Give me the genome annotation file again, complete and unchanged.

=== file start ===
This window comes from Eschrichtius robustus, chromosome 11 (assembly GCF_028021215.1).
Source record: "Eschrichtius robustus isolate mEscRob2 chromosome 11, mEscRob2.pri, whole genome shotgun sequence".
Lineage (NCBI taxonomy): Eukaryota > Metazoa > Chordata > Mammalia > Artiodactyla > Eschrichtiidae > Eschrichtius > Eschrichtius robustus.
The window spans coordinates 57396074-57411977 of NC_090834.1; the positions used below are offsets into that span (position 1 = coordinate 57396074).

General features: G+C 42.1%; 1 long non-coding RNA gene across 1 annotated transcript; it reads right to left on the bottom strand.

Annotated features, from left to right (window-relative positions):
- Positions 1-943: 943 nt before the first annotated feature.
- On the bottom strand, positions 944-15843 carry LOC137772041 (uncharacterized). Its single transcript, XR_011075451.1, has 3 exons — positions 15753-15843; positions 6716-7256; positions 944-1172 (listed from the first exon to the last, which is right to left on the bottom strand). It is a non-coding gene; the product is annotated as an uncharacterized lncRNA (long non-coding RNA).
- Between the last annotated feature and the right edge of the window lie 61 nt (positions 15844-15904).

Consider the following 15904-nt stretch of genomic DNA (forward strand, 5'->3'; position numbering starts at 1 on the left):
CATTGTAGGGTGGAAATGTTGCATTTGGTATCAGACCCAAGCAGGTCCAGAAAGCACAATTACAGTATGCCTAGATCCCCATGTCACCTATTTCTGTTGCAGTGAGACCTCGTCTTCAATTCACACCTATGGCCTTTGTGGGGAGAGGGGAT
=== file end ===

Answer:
This window comes from Eschrichtius robustus, chromosome 11 (assembly GCF_028021215.1).
Source record: "Eschrichtius robustus isolate mEscRob2 chromosome 11, mEscRob2.pri, whole genome shotgun sequence".
Lineage (NCBI taxonomy): Eukaryota > Metazoa > Chordata > Mammalia > Artiodactyla > Eschrichtiidae > Eschrichtius > Eschrichtius robustus.
The window spans coordinates 57396074-57411977 of NC_090834.1; the positions used below are offsets into that span (position 1 = coordinate 57396074).

General features: G+C 42.1%; 1 long non-coding RNA gene across 1 annotated transcript; it reads right to left on the bottom strand.

Annotated features, from left to right (window-relative positions):
- Positions 1-943: 943 nt before the first annotated feature.
- On the bottom strand, positions 944-15843 carry LOC137772041 (uncharacterized). Its single transcript, XR_011075451.1, has 3 exons — positions 15753-15843; positions 6716-7256; positions 944-1172 (listed from the first exon to the last, which is right to left on the bottom strand). It is a non-coding gene; the product is annotated as an uncharacterized lncRNA (long non-coding RNA).
- Between the last annotated feature and the right edge of the window lie 61 nt (positions 15844-15904).

Consider the following 15904-nt stretch of genomic DNA (forward strand, 5'->3'; position numbering starts at 1 on the left):
CATTGTAGGGTGGAAATGTTGCATTTGGTATCAGACCCAAGCAGGTCCAGAAAGCACAATTACAGTATGCCTAGATCCCCATGTCACCTATTTCTGTTGCAGTGAGACCTCGTCTTCAATTCACACCTATGGCCTTTGTGGGGAGAGGGGAT